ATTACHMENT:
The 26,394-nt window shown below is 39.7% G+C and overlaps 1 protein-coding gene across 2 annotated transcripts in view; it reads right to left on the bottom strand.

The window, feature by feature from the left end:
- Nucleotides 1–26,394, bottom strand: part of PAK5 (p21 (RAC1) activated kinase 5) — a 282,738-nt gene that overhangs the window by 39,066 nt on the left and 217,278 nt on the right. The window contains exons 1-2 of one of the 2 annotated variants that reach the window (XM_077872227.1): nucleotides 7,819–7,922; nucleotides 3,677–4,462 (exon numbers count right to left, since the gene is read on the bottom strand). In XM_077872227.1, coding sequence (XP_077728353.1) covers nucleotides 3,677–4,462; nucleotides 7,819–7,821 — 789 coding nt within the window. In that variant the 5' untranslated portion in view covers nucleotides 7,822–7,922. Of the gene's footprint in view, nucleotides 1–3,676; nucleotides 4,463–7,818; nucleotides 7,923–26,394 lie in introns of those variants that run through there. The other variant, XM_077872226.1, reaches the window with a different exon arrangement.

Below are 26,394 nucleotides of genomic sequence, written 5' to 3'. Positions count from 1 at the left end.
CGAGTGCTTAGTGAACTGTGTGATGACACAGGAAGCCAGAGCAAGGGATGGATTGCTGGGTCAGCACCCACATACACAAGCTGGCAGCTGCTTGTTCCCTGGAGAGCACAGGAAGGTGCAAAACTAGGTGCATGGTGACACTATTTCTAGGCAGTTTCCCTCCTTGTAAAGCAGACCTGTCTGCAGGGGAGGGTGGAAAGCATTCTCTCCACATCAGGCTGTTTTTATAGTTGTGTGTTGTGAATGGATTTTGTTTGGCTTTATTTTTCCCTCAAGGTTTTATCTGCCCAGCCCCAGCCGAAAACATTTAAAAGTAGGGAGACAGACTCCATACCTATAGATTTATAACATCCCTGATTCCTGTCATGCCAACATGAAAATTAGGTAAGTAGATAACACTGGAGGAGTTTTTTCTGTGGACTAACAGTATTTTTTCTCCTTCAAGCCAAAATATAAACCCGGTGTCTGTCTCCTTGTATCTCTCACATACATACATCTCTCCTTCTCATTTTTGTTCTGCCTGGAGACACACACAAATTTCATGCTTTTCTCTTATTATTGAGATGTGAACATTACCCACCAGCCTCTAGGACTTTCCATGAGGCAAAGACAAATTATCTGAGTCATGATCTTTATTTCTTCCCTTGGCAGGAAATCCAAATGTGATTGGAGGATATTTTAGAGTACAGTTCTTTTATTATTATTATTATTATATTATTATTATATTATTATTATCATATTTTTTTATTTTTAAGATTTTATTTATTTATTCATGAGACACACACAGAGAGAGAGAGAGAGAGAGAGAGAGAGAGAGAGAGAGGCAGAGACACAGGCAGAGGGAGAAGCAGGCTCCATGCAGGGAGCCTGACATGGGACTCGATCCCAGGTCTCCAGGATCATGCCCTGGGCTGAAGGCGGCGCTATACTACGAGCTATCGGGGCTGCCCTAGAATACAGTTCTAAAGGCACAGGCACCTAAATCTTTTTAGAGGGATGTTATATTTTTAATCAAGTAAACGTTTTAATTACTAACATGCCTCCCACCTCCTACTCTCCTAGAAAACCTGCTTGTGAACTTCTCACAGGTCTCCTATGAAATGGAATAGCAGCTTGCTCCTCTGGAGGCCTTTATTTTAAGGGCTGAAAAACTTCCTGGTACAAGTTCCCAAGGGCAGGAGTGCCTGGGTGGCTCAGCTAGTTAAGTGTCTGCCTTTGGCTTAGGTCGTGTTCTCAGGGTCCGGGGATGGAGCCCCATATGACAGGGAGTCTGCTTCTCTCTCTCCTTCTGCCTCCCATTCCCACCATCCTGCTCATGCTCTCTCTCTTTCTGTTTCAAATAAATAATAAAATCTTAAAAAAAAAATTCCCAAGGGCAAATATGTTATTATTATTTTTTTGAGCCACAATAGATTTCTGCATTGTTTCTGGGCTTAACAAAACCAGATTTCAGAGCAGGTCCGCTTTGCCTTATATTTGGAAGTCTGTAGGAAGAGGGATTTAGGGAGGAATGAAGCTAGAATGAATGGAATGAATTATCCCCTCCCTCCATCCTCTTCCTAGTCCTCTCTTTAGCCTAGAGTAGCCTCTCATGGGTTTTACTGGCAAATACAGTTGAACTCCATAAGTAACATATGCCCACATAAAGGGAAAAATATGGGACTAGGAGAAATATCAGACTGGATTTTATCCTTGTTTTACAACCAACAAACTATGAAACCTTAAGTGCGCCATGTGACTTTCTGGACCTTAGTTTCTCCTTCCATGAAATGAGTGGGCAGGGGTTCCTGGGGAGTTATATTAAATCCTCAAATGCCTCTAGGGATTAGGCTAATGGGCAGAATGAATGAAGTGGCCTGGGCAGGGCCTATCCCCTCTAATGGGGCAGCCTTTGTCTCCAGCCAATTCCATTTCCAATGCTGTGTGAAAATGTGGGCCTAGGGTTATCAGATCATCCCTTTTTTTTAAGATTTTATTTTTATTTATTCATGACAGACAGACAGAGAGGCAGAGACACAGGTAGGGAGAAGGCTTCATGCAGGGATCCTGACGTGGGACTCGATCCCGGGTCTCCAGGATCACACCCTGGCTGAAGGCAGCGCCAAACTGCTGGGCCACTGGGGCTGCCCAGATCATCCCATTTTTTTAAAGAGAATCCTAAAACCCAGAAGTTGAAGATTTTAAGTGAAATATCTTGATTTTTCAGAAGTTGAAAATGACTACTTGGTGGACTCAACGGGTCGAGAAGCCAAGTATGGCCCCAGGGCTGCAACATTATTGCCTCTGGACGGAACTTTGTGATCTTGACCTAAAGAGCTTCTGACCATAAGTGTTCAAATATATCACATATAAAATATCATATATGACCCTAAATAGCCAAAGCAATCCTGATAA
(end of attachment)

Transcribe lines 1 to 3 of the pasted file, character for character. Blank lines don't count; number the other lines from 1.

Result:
The 26,394-nt window shown below is 39.7% G+C and overlaps 1 protein-coding gene across 2 annotated transcripts in view; it reads right to left on the bottom strand.

The window, feature by feature from the left end:
- Nucleotides 1–26,394, bottom strand: part of PAK5 (p21 (RAC1) activated kinase 5) — a 282,738-nt gene that overhangs the window by 39,066 nt on the left and 217,278 nt on the right. The window contains exons 1-2 of one of the 2 annotated variants that reach the window (XM_077872227.1): nucleotides 7,819–7,922; nucleotides 3,677–4,462 (exon numbers count right to left, since the gene is read on the bottom strand). In XM_077872227.1, coding sequence (XP_077728353.1) covers nucleotides 3,677–4,462; nucleotides 7,819–7,821 — 789 coding nt within the window. In that variant the 5' untranslated portion in view covers nucleotides 7,822–7,922. Of the gene's footprint in view, nucleotides 1–3,676; nucleotides 4,463–7,818; nucleotides 7,923–26,394 lie in introns of those variants that run through there. The other variant, XM_077872226.1, reaches the window with a different exon arrangement.